The near infinite speed only pertains to massless matter (including light) but not gravity (gravitons travel at speed c). Except for flatness (the model requires exact flatness) the other cosmological problems are not solved by this new proposal. However the authors believe that their VSL model can solve them and deferred to a later paper in preparation.
However the main point in the new paper is that the authors claim their new model is testable.6 Operational science is based on the principle of repeatable testability. The question here is: Is their cosmology (or any cosmology) actually testable in an operational science sense?
The answer is an unequivocal no!
The reason for this is that the authors cannot interact with the Universe, which is what they really are wanting to test their model against. They may look for nullification of the spectral index against some future CMB data, which needs to improve in precision by at least 100 times. But even if it was found that some future improved result was tightly bound within their prediction, does it prove that the Universe had the history they claim their model describes? No, it does not. This is because one cannot rule out all other models (including those not yet even dreamed up) that produce the same result. Cosmology in this case is not a repeatable science. I would even go so far as to say it is not really even science.7
The reason I say this is because even to generate the spectral index data one needs to assume a cosmology. Then there are a plethora of models, some of which may ‘predict’ the same value of certain parameters, most of which are derived this way.
I suggest, in fact, that the reason so many dark entities (dark matter, dark energy, dark radiation, dark photons, etc) are now suggested to get various theories to fit observational data is because the underlying theory – the big bang cosmology – is a bad theory for the structure and origin of the universe.8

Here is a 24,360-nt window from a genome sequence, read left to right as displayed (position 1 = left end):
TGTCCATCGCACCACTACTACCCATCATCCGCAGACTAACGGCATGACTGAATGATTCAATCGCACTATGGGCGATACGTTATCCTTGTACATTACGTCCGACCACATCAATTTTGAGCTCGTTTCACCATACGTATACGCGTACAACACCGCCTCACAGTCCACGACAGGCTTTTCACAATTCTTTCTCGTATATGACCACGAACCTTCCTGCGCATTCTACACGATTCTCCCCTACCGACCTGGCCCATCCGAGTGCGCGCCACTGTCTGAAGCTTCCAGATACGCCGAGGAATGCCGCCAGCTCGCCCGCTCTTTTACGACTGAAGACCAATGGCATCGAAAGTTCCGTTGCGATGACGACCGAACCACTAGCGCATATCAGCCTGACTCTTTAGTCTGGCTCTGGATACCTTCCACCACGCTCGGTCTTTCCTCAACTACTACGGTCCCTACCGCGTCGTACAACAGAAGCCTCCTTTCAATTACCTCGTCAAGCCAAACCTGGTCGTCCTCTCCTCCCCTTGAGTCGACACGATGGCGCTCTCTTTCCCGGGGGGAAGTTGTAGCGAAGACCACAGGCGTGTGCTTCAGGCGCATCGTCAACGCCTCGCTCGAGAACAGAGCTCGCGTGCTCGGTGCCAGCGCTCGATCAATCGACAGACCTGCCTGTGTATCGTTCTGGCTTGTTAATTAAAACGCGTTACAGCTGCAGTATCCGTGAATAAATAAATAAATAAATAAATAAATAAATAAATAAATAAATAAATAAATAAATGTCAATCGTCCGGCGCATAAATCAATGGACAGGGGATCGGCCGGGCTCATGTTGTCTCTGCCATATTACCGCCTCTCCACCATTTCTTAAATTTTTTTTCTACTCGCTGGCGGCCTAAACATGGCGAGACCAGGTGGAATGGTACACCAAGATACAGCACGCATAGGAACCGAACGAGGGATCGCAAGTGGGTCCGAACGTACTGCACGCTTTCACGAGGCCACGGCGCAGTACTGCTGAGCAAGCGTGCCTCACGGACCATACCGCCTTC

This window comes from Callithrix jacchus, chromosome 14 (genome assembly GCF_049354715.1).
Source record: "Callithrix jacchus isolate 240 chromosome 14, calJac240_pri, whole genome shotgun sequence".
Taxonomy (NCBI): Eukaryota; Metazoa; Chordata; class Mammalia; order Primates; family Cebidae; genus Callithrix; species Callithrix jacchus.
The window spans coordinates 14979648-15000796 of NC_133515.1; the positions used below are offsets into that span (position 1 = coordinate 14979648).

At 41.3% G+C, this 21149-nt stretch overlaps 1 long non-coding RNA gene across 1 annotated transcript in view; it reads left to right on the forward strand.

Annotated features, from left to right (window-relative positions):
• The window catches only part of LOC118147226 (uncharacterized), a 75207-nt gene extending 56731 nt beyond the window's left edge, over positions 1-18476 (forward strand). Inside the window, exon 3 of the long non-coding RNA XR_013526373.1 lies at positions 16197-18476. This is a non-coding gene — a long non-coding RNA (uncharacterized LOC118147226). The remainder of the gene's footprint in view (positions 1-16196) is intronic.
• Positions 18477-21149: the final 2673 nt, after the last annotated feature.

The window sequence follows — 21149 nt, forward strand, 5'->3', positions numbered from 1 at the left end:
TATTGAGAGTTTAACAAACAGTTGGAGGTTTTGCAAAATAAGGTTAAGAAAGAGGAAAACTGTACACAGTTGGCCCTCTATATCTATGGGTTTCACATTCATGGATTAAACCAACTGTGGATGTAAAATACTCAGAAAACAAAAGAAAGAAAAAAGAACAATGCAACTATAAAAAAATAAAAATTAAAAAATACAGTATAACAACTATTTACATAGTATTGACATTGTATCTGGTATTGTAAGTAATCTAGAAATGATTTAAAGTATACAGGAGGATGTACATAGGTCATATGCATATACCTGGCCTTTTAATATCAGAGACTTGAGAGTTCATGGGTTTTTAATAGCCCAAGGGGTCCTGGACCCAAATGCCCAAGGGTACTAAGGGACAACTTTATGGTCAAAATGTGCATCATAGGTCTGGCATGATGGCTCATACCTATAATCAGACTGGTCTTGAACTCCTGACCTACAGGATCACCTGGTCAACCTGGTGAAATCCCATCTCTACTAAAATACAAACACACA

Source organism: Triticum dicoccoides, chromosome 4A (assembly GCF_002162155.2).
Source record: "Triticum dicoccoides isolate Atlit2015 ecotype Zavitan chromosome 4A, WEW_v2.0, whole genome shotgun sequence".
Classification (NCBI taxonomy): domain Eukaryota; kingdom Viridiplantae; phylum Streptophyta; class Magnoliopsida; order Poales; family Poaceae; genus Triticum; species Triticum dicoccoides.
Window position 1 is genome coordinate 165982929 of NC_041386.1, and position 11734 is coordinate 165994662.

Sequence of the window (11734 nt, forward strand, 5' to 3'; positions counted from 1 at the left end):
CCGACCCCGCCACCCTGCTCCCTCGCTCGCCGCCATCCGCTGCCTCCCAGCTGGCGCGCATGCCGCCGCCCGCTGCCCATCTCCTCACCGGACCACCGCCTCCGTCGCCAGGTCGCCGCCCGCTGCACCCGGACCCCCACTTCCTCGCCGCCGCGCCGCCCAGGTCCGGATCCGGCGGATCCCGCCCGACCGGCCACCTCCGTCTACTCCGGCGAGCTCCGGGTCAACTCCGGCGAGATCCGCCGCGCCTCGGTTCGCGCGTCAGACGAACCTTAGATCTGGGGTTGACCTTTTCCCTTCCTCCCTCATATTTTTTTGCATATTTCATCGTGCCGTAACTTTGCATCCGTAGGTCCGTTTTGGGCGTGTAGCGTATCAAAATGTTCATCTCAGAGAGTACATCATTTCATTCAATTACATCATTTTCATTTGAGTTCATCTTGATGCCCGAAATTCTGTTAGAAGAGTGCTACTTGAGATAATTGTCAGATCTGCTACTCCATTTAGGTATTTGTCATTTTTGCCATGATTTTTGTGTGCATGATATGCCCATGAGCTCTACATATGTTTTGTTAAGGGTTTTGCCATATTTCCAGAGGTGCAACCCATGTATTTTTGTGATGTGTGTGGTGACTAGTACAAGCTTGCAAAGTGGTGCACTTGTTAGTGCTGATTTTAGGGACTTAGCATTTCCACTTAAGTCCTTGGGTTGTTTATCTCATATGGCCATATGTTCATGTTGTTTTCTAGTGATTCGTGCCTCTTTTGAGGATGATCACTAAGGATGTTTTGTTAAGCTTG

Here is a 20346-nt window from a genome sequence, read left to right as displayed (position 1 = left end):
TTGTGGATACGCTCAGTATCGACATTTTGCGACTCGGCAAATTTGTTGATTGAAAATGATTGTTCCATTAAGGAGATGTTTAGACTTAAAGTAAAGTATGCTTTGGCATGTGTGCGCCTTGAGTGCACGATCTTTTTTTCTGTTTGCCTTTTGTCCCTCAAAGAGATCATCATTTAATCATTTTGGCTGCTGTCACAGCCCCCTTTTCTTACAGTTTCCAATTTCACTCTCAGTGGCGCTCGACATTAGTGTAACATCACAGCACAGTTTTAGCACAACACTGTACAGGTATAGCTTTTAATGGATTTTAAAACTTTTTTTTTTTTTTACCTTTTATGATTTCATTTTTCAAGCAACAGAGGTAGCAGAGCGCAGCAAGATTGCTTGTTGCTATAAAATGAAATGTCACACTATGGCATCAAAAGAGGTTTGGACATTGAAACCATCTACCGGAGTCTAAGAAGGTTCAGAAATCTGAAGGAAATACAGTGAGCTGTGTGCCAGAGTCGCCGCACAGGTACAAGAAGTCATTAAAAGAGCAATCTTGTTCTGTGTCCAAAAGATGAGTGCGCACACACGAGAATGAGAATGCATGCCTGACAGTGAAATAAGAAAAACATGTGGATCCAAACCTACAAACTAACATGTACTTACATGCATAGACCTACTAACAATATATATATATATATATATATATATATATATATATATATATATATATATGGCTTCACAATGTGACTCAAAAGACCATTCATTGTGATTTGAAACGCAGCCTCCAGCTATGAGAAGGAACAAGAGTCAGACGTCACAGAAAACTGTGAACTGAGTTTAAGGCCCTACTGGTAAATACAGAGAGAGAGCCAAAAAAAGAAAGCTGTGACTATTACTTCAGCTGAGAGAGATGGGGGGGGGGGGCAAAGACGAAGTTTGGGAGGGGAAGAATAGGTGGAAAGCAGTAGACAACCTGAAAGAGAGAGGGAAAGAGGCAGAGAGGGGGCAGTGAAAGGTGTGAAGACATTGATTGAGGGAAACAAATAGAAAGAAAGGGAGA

The big bang never happened. The CMB radiation is real enough but to link it with a fictitious big bang fireball is a form of one’s belief system determining how to interpret the observational data.
Besides evidence exists to suggest that the CMB radiation is not even primordial (not the oldest light in the universe).9 Therefore if it is not from the big bang, how can any parameter related to its spectral density of temperature fluctuations be descriptive of the fictitious event?
- Afshordi, N., and Magueijo, J., Critical geometry of a thermal big bang, Physical Review D 94, 101301(R), November 18, 2016; preprint: arXiv:1603.03312v2.
- Lisle, J., Light-travel time: a problem for the big bang, Creation 25(4):48–49, September 2003.
- ΛCDM = dark energy and cold dark matter.
- Hartnett, J.G., Cosmic inflation: Did it really happen?, September 11, 2016.
- Ade, P.A.R., et al. (Planck), Planck 2015 results. XIII. Cosmological parameters, preprint: arXiv:1502.01589, 2015.
- Dunning, H., Theory that challenges Einstein’s physics could soon be put to the test, Phys.org, November 25, 2016.
- Hartnett, J.G., Cosmology is not science!, December 28, 2013.
- Hartnett, J.G., Where materialism logically leads, May 31, 2016.
- Hartnett, J.G., ‘Light from the big bang’ casts no shadows, Creation 37(1):50-51, 2015.